NMA Driving News Weekly Roundup for August 24, 2018

In this week’s Driving News Roundup:

  • Federal Reports Documents Nationwide Photo Enforcement Decline
  • States Ignore Congressional Demand for Photo Enforcement Transparency
  • Technology is proving viability of mileage-based user fees
  • AAA says ridesharing is actually more expensive than owning and operating a car

Click on the color headline to read the full story.

NMA Driving News Story of the Week

Federal Reports Documents Nationwide Photo Enforcement Decline
Most states resisted the new federal effort to increase transparency by releasing accident and revenue data related to the use of red-light cameras and speed cameras. Instead of producing “adequate data” as the law requires, states handed in surveys containing little information. Despite its limitations, the effort highlighted significant inaccuracies in existing automated enforcement program data. According to the state-submitted reports, 294 cities use red light cameras or speed cameras — a number closer to 334 after adding in the cities withheld from the reports submitted by California and Ohio transportation officials. This is a far lower figure than the commonly cited Insurance Institute for Highway Safety (IIHS) count of 423 jurisdictions using cameras.

States Ignore Congressional Demand for Photo Enforcement Transparency
Several states are defying a congressional demand for transparency regarding the use of red-light cameras and speed cameras. The House and Senate in 2015 approved the FAST Act, a transportation funding measure that included a provision prohibiting the use of federal grants for automated ticketing equipment. The law also ordered the states with cameras to submit biennial reports containing “adequate data to measure the transparency and safety attributes” of these systems. A review of the state-level submissions showed few took the federal statute seriously. The first set of reports submitted earlier this year confirmed an even split in the country. Twenty-five states (and five US territories) do not use red-light cameras or photo radar compared to 25 states and one jurisdiction that do. In the latter group, Iowa was the most diligent in filing a 164 page report containing detailed statistics on the number of tickets issued, the number of crashes and the locations where the cameras were installed across each of the eight cities using photo enforcement.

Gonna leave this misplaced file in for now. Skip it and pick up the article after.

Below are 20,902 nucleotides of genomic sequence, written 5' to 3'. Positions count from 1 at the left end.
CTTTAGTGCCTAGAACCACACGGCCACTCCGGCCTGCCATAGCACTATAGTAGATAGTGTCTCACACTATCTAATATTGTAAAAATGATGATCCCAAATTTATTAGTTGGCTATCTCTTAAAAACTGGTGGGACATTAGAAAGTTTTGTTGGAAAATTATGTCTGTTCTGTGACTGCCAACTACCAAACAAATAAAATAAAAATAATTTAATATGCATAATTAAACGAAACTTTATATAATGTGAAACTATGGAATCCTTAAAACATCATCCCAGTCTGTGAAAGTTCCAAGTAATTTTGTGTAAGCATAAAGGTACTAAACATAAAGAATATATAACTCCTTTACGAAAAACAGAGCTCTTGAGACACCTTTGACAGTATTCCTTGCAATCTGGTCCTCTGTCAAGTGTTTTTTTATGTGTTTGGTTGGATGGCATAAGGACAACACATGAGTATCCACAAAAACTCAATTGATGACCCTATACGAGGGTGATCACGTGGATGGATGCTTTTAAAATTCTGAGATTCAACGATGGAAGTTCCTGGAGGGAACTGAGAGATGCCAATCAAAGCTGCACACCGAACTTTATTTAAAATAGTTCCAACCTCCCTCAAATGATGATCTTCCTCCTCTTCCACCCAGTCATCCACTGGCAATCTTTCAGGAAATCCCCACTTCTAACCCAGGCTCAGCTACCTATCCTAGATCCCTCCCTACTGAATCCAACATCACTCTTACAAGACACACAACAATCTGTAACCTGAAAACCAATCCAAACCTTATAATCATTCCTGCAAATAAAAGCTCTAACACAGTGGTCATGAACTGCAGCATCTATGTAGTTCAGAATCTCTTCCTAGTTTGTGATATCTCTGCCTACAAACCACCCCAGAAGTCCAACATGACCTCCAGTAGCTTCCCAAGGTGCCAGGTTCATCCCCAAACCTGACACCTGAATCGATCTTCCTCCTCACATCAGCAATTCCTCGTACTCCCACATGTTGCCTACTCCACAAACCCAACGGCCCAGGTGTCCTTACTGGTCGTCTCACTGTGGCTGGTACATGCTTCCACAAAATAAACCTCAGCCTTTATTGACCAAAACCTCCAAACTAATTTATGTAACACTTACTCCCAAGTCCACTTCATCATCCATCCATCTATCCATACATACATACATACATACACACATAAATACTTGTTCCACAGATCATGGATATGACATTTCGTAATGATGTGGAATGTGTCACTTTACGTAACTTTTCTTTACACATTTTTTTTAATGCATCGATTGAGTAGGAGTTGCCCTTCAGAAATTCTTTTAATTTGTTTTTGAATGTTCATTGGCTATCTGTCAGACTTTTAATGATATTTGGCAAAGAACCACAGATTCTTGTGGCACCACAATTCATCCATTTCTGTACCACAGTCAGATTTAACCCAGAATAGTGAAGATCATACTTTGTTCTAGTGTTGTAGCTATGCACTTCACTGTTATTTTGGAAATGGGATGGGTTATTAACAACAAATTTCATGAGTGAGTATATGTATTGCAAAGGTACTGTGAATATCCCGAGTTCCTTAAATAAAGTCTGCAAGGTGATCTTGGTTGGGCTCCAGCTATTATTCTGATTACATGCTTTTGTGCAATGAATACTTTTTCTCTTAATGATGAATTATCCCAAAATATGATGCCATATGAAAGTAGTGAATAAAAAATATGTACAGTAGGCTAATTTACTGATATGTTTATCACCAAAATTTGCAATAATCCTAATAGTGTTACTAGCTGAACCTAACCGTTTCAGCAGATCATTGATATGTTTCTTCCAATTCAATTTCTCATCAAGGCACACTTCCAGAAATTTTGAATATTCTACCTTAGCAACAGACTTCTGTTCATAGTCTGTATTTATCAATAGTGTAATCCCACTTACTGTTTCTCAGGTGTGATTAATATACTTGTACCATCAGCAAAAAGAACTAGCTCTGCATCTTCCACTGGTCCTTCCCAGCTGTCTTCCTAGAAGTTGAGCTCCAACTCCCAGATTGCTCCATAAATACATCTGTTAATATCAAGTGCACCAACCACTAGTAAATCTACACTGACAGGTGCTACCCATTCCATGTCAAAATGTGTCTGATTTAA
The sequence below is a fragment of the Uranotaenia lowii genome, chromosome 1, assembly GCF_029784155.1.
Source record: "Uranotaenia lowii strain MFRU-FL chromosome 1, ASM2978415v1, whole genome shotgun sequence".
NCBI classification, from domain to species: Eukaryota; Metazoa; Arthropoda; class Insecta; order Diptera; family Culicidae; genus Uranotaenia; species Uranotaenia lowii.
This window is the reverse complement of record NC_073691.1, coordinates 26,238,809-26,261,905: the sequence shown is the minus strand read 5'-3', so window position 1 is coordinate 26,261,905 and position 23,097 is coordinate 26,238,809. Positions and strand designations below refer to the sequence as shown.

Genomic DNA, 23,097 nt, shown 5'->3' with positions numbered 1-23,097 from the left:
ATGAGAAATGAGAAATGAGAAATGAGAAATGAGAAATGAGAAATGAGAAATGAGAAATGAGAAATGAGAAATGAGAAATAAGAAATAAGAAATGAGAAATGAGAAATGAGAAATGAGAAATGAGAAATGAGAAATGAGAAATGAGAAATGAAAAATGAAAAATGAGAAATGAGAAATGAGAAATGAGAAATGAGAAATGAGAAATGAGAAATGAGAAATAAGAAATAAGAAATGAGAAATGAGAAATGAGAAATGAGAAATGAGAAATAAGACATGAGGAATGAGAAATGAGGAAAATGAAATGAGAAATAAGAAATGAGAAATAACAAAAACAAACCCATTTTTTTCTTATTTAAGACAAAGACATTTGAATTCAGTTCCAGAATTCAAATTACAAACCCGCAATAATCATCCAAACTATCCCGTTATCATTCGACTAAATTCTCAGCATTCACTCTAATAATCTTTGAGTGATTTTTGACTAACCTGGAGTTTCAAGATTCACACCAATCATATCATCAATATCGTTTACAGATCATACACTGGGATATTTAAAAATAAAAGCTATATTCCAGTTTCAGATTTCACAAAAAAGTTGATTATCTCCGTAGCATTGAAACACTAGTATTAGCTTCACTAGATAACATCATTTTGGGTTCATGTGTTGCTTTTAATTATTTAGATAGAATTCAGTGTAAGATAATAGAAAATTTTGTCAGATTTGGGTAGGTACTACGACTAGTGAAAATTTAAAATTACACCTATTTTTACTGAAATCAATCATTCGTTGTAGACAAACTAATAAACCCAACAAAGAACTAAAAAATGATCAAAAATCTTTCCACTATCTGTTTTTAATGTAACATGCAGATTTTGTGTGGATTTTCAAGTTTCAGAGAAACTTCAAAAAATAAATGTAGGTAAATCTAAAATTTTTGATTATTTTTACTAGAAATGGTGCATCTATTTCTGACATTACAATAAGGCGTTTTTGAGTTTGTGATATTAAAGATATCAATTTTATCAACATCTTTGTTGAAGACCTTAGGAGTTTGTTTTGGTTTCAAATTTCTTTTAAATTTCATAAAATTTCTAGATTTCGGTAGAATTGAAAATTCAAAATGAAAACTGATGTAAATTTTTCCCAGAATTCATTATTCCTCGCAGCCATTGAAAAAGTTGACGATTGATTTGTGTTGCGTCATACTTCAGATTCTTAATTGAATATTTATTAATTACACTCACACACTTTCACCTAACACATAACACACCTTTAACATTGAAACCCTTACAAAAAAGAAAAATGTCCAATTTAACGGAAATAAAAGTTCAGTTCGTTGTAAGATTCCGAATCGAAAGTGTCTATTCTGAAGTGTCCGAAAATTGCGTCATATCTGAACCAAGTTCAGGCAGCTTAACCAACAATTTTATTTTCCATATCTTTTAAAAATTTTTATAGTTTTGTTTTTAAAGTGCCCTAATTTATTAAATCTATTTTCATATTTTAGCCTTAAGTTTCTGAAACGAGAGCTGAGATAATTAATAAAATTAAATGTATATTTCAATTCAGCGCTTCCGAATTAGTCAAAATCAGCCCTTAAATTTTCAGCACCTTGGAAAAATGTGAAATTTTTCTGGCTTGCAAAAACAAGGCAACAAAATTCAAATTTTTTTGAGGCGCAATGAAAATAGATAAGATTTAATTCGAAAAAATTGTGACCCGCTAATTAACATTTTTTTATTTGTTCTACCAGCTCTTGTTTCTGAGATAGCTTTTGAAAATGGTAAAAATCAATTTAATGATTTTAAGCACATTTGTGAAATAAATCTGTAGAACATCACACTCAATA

Technology is proving viability of mileage-based user fee systems
Among the questions that have been raised by the I-95 test is whether this same reporting technology can be used for tolling purposes. That question remains unanswered as of now, but it is one of the areas being looked at. Bryer says that the Oregon program and now the I-95 project prove the technology works, so if states want to move away from fuel taxes to a mileage-based user fee structure, it’s possible. “Is it more complicated? Yes,” he answers. “But we don’t think this is any more complicated than phone companies tracking all the data for phone users every day. It’s easier than that. And technology will make it easier.” It also has the potential to allow states to easily implement congestion pricing, which some areas have already done as a way to ease traffic bottlenecks.

AAA study finds car ownership far cheaper than ride-hailing
For most, full-time Uber, Lyft use is more than twice the cost of owning.

Opinion and Commentary from around the Web

News Stories from around the Web

National News Watch

Auto Recall and Auto Safety News

Automatic Traffic Enforcement and Surveillance

Court Cases of Interest plus Police Reform/Corruption

Driver’s License Watch

Driving in America

Driving Tips

Tolls in America

Vision Zero Watch

The NMA Driving News Roundup is a regular feature on the NMA Blog, where we highlight some of the most interesting driving news stories of the week. If you have a story for Driving News, send the url via email to nma@motorists.org. Every Wednesday catch the Car of the Future Roundup blog post.

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